I don’t know the French for handstand so couldn’t express how much I really really hate doing them. Similarly, I couldn’t explain that I’ve only ever done a round-off on a ‘sprung floor’ as that word is absent from my brain. This ignorance, combined with the year abroad mantra ‘say yes to everything’, meant that I spent most of the rehearsal unhappily upside down. For one of the routines I am balanced (I use the term loosely) in a handstand with Solène (who is knelt precariously on the second level of a human pyramid) holding my ankles. In another routine I have to do a handstand and flip over onto Artur’s back. I didn’t know the word for ‘dizzy’ to describe my discomfort I like to think it was obvious from my facial expression. Costume-wise, I asked what I’d be wearing but circus attire was equally lacking in my French education so I remain none the wiser. It was all a bit stressful, inelegant and embarrassing.
I think the moral of this story is to listen to French teachers when they tell you to study beyond the taught material. I may have succeeded in my exams but when it comes to real life (or life in a holiday resort) being able to discuss immigration policies is yet to come in handy. A bit of gymnastic-based vocab on the other hand could have saved me from this whole ordeal.
Another day off and another day exploring. This time I took the bus to Fréjus; a place I’d been to previously for an evening meal. It was great to see the town in the morning this time, it happened to be market day so there was a lively atmosphere and lots to see. Fréjus has Roman and Medieval heritage so there’s an aqueduct, an amphitheatre and an archaeology museum all within a few minutes walk of each other. What I liked most however were the art galleries tucked away in the quieter streets; I discovered colourfully painted bollards, knitted lamp-post warmers as well as tiny book shops and market stalls – I will definitely be returning!
I have never been one for big groups. At school I always had a smaller group of friends and its been the same ever since. In big groups I’m shy and anxious whereas one to one I can have proper conversations and truly be myself.
Here it’s been much of the same. During group social occasions with the rest of the staff the language barrier only amplifies my awkwardness and I often find myself observing rather than contributing. Because of this I am repeatedly faced with the question “Pourqoui tu ne parles pas Megane?”.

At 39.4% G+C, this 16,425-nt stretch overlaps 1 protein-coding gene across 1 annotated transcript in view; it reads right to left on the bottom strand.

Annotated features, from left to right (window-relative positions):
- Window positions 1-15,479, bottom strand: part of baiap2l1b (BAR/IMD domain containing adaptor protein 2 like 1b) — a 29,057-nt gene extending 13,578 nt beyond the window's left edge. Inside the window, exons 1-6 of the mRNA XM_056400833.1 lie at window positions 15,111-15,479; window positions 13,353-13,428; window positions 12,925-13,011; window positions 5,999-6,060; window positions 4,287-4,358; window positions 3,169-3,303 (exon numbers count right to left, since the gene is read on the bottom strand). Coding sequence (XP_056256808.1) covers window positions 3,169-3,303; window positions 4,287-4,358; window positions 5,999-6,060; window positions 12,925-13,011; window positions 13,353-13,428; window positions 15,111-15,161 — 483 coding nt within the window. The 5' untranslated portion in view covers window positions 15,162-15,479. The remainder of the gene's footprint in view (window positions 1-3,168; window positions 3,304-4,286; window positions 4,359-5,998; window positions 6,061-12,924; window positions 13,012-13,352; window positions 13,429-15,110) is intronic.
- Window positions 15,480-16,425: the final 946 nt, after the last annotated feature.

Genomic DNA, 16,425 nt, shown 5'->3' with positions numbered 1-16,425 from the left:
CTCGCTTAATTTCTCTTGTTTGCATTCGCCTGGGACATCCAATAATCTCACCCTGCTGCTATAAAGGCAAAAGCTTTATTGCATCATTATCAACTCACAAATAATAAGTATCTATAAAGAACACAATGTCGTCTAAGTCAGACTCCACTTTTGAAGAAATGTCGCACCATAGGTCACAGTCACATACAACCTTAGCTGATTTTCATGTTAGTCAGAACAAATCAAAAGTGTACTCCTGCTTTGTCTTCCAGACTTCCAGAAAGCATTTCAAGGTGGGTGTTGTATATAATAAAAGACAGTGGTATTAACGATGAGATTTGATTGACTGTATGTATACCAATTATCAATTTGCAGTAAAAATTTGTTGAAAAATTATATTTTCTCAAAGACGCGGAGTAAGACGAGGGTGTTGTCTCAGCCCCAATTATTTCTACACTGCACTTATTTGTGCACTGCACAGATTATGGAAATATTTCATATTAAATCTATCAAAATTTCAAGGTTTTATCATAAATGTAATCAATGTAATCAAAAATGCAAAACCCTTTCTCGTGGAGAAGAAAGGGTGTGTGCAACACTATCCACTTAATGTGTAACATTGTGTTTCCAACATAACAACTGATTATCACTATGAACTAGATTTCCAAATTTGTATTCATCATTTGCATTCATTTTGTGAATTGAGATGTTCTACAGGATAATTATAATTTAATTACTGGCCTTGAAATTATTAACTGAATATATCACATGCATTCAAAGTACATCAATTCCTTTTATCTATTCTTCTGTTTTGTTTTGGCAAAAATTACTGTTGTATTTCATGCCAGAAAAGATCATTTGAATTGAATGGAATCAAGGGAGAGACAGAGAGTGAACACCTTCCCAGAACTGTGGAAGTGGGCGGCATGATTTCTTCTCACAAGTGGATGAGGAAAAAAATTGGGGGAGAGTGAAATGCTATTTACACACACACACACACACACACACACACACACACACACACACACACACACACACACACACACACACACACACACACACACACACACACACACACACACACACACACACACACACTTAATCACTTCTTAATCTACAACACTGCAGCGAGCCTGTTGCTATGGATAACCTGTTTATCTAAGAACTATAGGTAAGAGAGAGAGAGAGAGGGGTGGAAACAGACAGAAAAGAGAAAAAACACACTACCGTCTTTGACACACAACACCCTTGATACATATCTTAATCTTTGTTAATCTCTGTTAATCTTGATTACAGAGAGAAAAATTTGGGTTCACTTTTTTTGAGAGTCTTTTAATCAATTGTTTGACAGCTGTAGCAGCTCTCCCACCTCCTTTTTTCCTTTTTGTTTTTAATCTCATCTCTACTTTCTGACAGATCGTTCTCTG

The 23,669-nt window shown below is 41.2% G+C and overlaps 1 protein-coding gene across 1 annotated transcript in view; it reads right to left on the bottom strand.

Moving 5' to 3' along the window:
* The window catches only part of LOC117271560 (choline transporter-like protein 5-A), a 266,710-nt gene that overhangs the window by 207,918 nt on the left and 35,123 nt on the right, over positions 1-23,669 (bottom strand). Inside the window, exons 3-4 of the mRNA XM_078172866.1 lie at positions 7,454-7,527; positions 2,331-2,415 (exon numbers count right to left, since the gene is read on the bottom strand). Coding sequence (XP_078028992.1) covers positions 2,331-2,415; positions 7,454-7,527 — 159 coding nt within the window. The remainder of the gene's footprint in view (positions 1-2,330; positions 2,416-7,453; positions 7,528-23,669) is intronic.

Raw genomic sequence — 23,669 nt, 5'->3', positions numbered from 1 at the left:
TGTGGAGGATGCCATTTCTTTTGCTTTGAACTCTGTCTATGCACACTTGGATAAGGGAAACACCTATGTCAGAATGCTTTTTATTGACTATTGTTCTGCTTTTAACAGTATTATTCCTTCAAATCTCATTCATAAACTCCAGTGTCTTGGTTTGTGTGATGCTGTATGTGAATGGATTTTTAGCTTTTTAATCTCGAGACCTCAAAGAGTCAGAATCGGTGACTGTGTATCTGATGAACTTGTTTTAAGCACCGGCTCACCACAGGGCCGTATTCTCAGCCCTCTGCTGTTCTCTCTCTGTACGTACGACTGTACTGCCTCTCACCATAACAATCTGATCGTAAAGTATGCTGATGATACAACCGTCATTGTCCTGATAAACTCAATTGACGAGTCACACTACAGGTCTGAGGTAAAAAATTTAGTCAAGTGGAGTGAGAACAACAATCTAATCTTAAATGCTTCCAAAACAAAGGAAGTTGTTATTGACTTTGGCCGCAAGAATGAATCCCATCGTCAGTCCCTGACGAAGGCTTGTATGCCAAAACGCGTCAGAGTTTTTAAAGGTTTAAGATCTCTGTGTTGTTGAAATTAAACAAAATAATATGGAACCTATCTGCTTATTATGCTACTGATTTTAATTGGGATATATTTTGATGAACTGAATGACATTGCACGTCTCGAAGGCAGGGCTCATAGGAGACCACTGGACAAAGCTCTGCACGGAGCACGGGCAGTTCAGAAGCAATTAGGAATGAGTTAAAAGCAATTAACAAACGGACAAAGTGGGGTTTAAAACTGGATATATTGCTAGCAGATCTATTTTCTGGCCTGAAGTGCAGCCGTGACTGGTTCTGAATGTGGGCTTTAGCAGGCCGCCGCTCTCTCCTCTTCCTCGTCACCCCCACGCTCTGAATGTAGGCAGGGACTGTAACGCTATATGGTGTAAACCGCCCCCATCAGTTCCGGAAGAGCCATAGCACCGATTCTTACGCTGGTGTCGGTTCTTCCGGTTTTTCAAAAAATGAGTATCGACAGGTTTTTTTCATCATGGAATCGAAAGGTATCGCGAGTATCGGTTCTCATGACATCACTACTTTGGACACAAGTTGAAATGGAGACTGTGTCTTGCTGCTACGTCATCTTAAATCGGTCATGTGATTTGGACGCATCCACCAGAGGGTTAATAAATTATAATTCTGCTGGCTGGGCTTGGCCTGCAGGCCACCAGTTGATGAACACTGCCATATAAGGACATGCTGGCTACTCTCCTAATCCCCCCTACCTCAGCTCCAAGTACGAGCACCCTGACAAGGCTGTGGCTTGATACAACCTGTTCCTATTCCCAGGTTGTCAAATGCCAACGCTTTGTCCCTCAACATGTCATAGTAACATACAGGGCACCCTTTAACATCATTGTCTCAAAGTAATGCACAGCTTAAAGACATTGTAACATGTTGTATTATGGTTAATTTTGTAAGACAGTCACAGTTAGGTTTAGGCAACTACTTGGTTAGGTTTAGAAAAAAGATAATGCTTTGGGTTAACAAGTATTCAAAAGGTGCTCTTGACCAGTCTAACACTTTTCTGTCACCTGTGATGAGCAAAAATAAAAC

It’s the same at meal times. When I’m working I eat with all the kitchen staff before service begins, we all sit round a big table and they all discuss the goings on of the hotel, which I don’t know much about. I like to listen and I am able to understand more and more each time. But again, I get the question “Pourqoui tu ne parles pas Megane?” this time in a more scathing manner from the terrifying head chef.
It’s frustrating because one to one I am much better. I have made friends with another waitress, a local girl called Clara. We have loads in common including music, tv series and a deep dislike of coffee (which is very unusual for a French person). We get on really well and with her I feel so much more confident about my speaking ability. She now knows most of my life story and I am spending my day off at her house meeting her family.
As far as learning French goes, I’m aware that the more I talk the more I will improve and I’m trying to be more confident in the group settings. However, because I value the quality of my friendships over quantity, forming proper relationships here is a higher priority than making myself heard in a group. So for now I won’t let it bother me that a couple of the chefs think I’m mute, I’m happy to have made a genuine connection in another language and a friend who I know I’ll stay in contact with for years to come.
There are many differences between here and England. You’ve got the obvious ones like the language, the currency and the weather. Then there are the kissing-on-cheeks greetings, the abundance of vineyards and the mere existence of topless sunbathers. But the best difference, which is probably unique to the south of France, is the quality, size and availability of fruit. Now it may not sound worthy of a blog post but I promise you- the fruit here is incredible. There are markets for des fruits et des legumes everywhere. On the side of the road, at the beach, in town squares, next to the lake – it’s impossible to drive for more than a couple of minutes without being faced with a fruit-buying opportunity. In St Raphael I discovered a permanent indoor market with a huge selection of fruit and veg. When I visited it was crammed full of American school children and judging by comments such as “man those cherries are awesome” they appreciated the selection just as much as I did. Who knew that freshly picked cucumbers taste completely different to the Tesco ones at home? The watermelon here is the juiciest I’ve ever tasted and the peaches are literally the size of my face. My parents needn’t worry about me getting my five a day because, as you can see from the pictures, it’s all just too pretty to resist.